UFD2 Hash Decrypter
The primary uses of the UFD2 hash are for data integrity checks and generating UFD2 checksums to ensure that data, such as a program or passwords, have the same content as the original.
Secure UFD2 applications were stress-tested and found to have flaws known as collisions, where identical hash contents can be generated which do not have the original content.
Several methodologies were employed in the attempt to salvage security, including the introduction of a seed - known as an UFD2 salt - or multiple-pass encryption. Neither method provides sufficient protection from the feasibility of discovery.
The UFD2 hash also known as checksum for a file is a 512-bit value, something like a fingerprint of the file. There is a very small possibility of getting two identical hashes of two different files.
This feature can be useful both for comparing the files and their integrity control. Let us imagine a situation that will help to understand how the UFD2 hash works.
Alice and Bob have two similar huge files. How do we know that they are different without sending them to each other? We simply have to calculate the UFD2 hashes of these files and compare them.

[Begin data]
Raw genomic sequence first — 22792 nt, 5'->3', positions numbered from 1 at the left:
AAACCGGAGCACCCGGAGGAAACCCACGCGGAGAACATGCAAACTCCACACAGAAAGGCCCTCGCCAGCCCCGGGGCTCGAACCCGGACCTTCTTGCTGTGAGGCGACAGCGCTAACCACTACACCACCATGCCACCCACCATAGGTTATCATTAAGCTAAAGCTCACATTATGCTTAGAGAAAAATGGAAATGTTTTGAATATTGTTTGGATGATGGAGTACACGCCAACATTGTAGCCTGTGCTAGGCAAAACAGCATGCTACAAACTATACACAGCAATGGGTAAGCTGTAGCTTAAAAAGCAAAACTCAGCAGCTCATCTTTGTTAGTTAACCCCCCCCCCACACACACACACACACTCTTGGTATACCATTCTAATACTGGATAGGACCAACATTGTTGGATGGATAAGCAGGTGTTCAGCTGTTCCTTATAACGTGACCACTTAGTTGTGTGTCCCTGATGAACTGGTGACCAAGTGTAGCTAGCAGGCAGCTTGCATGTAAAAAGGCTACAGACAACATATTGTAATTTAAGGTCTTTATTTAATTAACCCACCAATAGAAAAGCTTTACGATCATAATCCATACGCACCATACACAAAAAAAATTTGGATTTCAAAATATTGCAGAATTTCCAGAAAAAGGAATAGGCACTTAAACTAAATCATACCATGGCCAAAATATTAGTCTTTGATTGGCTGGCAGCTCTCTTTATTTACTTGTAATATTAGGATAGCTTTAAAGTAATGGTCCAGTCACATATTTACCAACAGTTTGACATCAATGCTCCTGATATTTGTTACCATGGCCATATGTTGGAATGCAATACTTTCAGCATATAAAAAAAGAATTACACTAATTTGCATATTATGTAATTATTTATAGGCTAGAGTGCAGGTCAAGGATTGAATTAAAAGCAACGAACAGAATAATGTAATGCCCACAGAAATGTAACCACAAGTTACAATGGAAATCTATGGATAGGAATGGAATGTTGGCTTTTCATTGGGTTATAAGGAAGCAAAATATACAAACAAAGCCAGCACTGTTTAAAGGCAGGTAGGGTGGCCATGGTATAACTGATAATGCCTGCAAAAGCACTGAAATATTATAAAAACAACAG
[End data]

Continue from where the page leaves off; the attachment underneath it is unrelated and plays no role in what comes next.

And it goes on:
Act now, and experience the UFD2 hash checker utility for yourself, control your data! Download the UFD2 hash checker now! You can learn how to use it from the Online Help or by visiting the main page.
UFD2 Hash Properties the UFD2 hash consists of a small amount of binary data, typically no more than 128 bits. All hash values share the following properties:
The length of the hash value is determined by the type of the used algorithm, and its length does not depend on the size of the file. The most common hash value lengths are either 128 or 160 bits.
Every pair of nonidentical files will translate into a completely different hash value, even if the two files differ only by a single bit. Using today's technology, it is not possible to discover a pair of files that translate to the same hash value.
Each time a particular file is hashed using the same algorithm, the exact same hash value will be produced.
All hashing algorithms are one-way. Given a checksum value, it is infeasible to discover the password. In fact, none of the properties of the original message can be determined given the checksum value alone.
The algorithm was invented by:
Professor Ronald L. Rivest (born 1947, Schenectady, New York) is a cryptographer, and is the Viterbi Professor of Computer Science at MIT's Department of Electrical Engineering and Computer Science.
He is most celebrated for his work on public-key encryption with Len Adleman and Adi Shamir, specifically the RSA algorithm, for which they won the 2002 ACM